NABOKV-L post 0020147, Sun, 30 May 2010 14:22:45 -0700

Subject
Re: Soviet provincialism?
Date
Body
Sorry, Mr Klop. I come by my Wiener Blut as a legitimately as I come
by my Judaism. There's nothing wrong in speculating on Nabokov's
motivations - - especially when they have nothing to do with his
private life. I only speculated on his publicly held attitudes. If you
find that the only thing worth discussing is the "marvelous curve of a
little-read sentence," please go right ahead - - disucuss it. No one
is stopping you.

Carolyn


On May 29, 2010, at 1:40 PM, NABOKV-L wrote:

Dear Carolyn,

Nabokov attacks Tolstoy's ridiculous moralistic sermons quite strongly
in his Lectures on Russian Literature. Yet he considers him the
greatest prose writer Russian has ever known. I don't have the book at
hands right now, so let me quote from David Rampton's amusing article
"Nabokov and Chesterton" instead:

Chesterton and Nabokov in their criticism were
happy to stress the importance of style and structure at the expense
of the
explicit moral recommendations included in the text. It might amuse
readers
to try to guess which of the two said of Tolstoy: “an artist teaches
far more by
his mere background and properties, his landscapes, his costume, his
idiom
and technique—all the part of the work, in short, of which he is
probably
entirely unconscious, than by the elaborate and pompous moral dicta he
fondly imagines to be his opinions”

(The quote belongs to Chesterton)

Something similar can be seen in Bely's Gogol's Artistry, where he
(Bely) is careful to distinguish Gogol the artistic genius from Gogol
the worthless moralist. So this view is not some queer Nabokovian
quirk; it's shared by many artists and lovers of true art alike.

As for purported feelings of "guilt", I propose we leave the Viennese
delegation where they belong: outside, among the vulgar smell of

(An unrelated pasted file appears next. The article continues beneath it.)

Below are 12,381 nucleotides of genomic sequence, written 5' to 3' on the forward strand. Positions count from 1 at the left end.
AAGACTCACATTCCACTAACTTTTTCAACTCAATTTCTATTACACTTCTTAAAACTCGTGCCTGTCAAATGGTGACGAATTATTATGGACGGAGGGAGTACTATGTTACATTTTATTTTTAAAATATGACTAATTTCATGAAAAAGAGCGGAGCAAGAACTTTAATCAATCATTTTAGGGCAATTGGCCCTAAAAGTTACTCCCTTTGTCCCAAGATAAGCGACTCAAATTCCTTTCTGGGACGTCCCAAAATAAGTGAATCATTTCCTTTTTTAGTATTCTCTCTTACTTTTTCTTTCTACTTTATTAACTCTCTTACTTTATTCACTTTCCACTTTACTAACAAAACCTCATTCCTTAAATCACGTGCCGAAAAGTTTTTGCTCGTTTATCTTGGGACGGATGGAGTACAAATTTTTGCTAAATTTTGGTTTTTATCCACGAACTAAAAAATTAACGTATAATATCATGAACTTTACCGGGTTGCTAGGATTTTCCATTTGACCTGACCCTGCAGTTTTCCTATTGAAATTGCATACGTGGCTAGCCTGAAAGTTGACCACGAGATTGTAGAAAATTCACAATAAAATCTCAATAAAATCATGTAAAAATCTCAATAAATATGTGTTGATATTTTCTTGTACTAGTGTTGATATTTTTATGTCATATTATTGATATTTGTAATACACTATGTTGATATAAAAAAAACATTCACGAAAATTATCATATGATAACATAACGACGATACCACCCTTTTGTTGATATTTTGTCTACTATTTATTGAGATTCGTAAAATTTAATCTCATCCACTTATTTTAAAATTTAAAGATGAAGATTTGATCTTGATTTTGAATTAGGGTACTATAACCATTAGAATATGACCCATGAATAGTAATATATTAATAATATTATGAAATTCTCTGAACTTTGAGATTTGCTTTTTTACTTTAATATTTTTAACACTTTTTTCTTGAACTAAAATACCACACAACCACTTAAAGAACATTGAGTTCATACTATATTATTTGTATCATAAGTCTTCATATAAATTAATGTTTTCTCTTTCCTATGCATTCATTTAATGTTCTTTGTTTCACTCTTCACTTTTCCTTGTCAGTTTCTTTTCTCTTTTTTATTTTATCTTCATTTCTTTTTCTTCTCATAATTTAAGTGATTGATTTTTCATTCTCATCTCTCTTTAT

rotten trash cans. I fail to see what good can come from speculating
as to what inner feelings may or may not have influenced some of
Nabokov's opinions; especially when we have the option to focus on
some marvelous curve of a little-read sentence in stead. This whole
business of poking in an artist's private life is really quite
disgusting, it reeks of gossip of the sorriest kind.


Philip Klop

-----Oorspronkelijk bericht-----
Van: Vladimir Nabokov Forum namens Carolyn Kunin
Verzonden: do 5/27/2010 9:18
Aan: NABOKV-L@LISTSERV.UCSB.EDU
Onderwerp: Re: [NABOKV-L] Soviet provincialism?


On May 26, 2010, at 7:46 PM, Stan Kelly-Bootle wrote: Carolyn now
completely reframes her original question: What I am saying is, did
Nabokov have the right to criticize those who stayed behind? I am
thinking for example of Pasternak. Did Nabokov forgive the murdered?
-- CK

My answer is YES, VN has the right to criticize anything/anyone about
which/whom he is critical. We, in turn, have the right to review
specific criticisms and judge their merits. (To avoid any confusion,
it should be noted that Pasternak died of lung cancer, to the best of
our knowledge! He's far from typical of 'those who stayed behind.')


Dear Stan,

Before I tackle your response, allow me to pose a question that
occurred to me today. Was Pasternak really that much more a novelist
of ideas (which was what VN purported to despise about him, and
others) than was Tolstoy? I don't know for sure, but I suspect not.
Did Nabokov ever attack the truly ridiculous ideas of Tolstoy? or the
ideas that are expressed quite openly in his great novels? I'm not
aware that he ever did. If so, why should that be?

It seems to me possible that there is some kind of suppression of
guilt feelings going on in some of VN's more outrageous attitudes to
Soviet writers. I think it similarly possible that this same
motivation informs his overweening* attitude toward such things as
homosexuality.

Pasternak may not have been murdered as others were - - his
relationship with Stalin I'm finding from my reading in Volkov's book
was more complex than I had realized, but he certainly was hounded in
life. If lung cancer allowed him to escape the fate of others it seems
to me to make little difference.

Carolyn

* to overween: to regard one's own thinking or conclusions too highly;
overweening (adj): unduly confident, arrogant, presumptuous. On a
personal note - - I had an extremely overweening person in my
immediate family, and it took me many years to understand that it
covered up a deep sense of self-doubt.
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